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I'm reading Bridgeland's Stability conditions on K3 surfaces. In Lemma 4.4 there appears a full quasi-abelian subcategory $\mathscr{A} \subset \mathscr{D}$ of a triangulated category $\mathscr{D} = \mathscr{D}(X)$ of a smooth variety $X$. Then he considers a "strict" short exact sequence $$0 \to A \to B \to C \to 0, \tag{$*$}$$ with $A, B, C \in \mathscr{A}$.

1. Question: How exactly does one define (short) exact sequences in a quasi-abelian category?

The definition of abelian categories $\operatorname{Ker}(f_i) = \operatorname{Im}(f_{i+1})$ seems problematic, because I don't know how to define the image. In general it seems that $\operatorname{coker ker} f \neq\operatorname{ker coker} f$, see Wikipedia.

2. Question: What does "strict" mean in that context? Does it have anything to do with the first question, or does it just mean that $A \neq 0 \neq B$, i.e. those are non-trivial subobjects / quotients?

After that Bridgeland goes on to argue that $f(B) = f(A) + f(C)$, where $f: K(\mathscr{D}) \to \mathbb{R}$ is an additive function.

3. Question: Why does a short exact sequence $(*)$ in $\mathscr{A}$ induce a triangle in $\mathscr{D}$?

I know that this is true if $\mathscr{A}$ is abelian, and $\mathscr{D} = \mathscr{D}(\mathscr{A})$ is the derived category of $\mathscr{A}$, but I see no reason why this is true in our case.

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  • $\begingroup$ I don't really know, but just a possibility: Maybe one should define a short exact sequence as a distinguished triangle all of whose elements lie in $\mathcal{A}$? somewhat analogously, it is a map $A \to B$ of objects in $\mathcal{A}$ whose cone also lies in $\mathcal{A}$. $\endgroup$ – Sasha Nov 21 '19 at 19:47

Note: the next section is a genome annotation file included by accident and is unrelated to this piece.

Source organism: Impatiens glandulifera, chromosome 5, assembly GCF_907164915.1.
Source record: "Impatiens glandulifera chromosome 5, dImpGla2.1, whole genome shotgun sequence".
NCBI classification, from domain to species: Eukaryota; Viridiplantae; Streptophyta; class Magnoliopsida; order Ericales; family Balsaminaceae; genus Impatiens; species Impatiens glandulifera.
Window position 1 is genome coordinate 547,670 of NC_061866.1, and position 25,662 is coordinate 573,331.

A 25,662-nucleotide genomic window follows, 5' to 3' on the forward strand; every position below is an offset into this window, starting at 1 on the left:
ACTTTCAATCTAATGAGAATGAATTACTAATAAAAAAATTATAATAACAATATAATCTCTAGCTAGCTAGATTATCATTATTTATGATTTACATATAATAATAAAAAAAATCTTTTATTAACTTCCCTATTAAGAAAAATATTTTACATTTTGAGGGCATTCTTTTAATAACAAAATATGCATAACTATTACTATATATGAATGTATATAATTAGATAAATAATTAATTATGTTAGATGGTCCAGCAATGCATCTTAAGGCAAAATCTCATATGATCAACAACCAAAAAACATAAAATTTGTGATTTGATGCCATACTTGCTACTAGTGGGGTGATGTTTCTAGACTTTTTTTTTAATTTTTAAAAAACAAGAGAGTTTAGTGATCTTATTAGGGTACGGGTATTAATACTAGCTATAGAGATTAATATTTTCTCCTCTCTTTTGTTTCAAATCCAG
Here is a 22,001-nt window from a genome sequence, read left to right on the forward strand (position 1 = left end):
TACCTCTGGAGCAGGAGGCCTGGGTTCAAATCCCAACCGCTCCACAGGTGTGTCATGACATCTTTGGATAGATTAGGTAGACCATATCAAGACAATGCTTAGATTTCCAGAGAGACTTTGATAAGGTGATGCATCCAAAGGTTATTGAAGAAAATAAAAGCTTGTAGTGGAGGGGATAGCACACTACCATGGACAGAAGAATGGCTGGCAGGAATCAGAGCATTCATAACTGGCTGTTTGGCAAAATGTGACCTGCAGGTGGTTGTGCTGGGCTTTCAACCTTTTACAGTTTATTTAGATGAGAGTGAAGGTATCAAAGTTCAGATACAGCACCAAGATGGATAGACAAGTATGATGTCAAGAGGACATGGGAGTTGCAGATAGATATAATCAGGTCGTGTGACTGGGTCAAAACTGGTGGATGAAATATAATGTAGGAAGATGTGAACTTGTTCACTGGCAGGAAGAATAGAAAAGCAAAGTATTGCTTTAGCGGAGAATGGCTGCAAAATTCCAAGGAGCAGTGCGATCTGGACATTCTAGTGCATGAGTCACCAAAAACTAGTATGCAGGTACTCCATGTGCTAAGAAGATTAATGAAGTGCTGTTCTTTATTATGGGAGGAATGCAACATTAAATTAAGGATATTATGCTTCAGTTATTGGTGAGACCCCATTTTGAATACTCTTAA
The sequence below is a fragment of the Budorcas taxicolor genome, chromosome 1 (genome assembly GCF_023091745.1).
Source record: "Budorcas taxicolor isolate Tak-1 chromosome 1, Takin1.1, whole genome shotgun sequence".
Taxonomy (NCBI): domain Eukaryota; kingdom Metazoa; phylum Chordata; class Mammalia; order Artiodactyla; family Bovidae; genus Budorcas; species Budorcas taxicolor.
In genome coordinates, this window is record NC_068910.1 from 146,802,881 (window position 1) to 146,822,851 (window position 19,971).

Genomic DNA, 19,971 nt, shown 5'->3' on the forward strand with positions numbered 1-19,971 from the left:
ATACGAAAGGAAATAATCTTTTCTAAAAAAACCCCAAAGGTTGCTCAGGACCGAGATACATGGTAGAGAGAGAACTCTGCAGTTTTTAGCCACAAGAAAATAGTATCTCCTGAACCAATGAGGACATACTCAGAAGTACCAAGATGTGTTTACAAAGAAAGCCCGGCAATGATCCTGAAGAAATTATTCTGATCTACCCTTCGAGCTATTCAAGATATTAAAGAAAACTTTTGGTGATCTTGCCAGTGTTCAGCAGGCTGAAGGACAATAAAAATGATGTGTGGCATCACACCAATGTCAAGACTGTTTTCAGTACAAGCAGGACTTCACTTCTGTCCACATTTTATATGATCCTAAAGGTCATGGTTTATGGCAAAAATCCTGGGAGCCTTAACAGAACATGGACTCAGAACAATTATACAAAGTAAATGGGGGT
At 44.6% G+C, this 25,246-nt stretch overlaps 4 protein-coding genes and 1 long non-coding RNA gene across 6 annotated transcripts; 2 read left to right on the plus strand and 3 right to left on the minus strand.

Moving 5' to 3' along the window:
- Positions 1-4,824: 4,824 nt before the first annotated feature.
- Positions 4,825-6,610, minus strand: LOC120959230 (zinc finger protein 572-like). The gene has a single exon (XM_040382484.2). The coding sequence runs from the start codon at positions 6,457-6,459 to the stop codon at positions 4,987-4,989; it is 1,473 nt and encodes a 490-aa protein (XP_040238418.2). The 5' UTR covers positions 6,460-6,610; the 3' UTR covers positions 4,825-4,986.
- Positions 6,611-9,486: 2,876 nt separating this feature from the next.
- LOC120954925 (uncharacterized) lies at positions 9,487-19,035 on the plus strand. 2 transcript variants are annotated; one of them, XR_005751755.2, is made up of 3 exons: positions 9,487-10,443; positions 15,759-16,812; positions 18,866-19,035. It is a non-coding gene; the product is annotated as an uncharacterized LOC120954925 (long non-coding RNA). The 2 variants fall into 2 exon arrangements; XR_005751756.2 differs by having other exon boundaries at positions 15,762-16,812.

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I found the answer two 1. and 2. in Bridgeland's previous work Stability Conditions on Triangulated Categories:

Let $\mathscr{A}$ be an additive category with kernels and cokernels. A morphism $f: A \to B$ is called strict, if the canonical map $\operatorname{coker ker} f \to \operatorname{ker coker} f$ is an isomorphism.

$\mathscr{A}$ is called quasi-abelian if the pullback of every strict epi is a strict epi, and the pushout of every strict mono is a strict mono. Then a strict short exact sequence is a diagram $$ 0 \to A \xrightarrow{i} B \xrightarrow{j} C \to 0$$ in which $i$ is the kernel of $j$ and $j$ is the cokernel of $i$. In particular $i$ is mono and $j$ is epi, so $\operatorname{ker} i = 0$ and $\operatorname{coker} j = 0$. Hence \begin{align} \operatorname{ker coker} i = \operatorname{ker}j & = i = \operatorname{coker ker} i \\ \operatorname{coker ker} j = \operatorname{coker} i & = j = \operatorname{ker coker} j, \end{align} so both $i$ and $j$ are strict. In Lemma 4.3 Bridgeland then proceeds to prove that in exactly the situation which appears in the K3 surface paper, strict short exact sequences in $\mathscr{A}$ are in one-to-one correspondence to exact triangles in $\mathscr{D}$.

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  • $\begingroup$ You should accept your answer :). $\endgroup$ – Slup Nov 22 '19 at 9:09
  • $\begingroup$ Sure, but one has to wait for 2 days to do so. $\endgroup$ – red_trumpet Nov 22 '19 at 9:40

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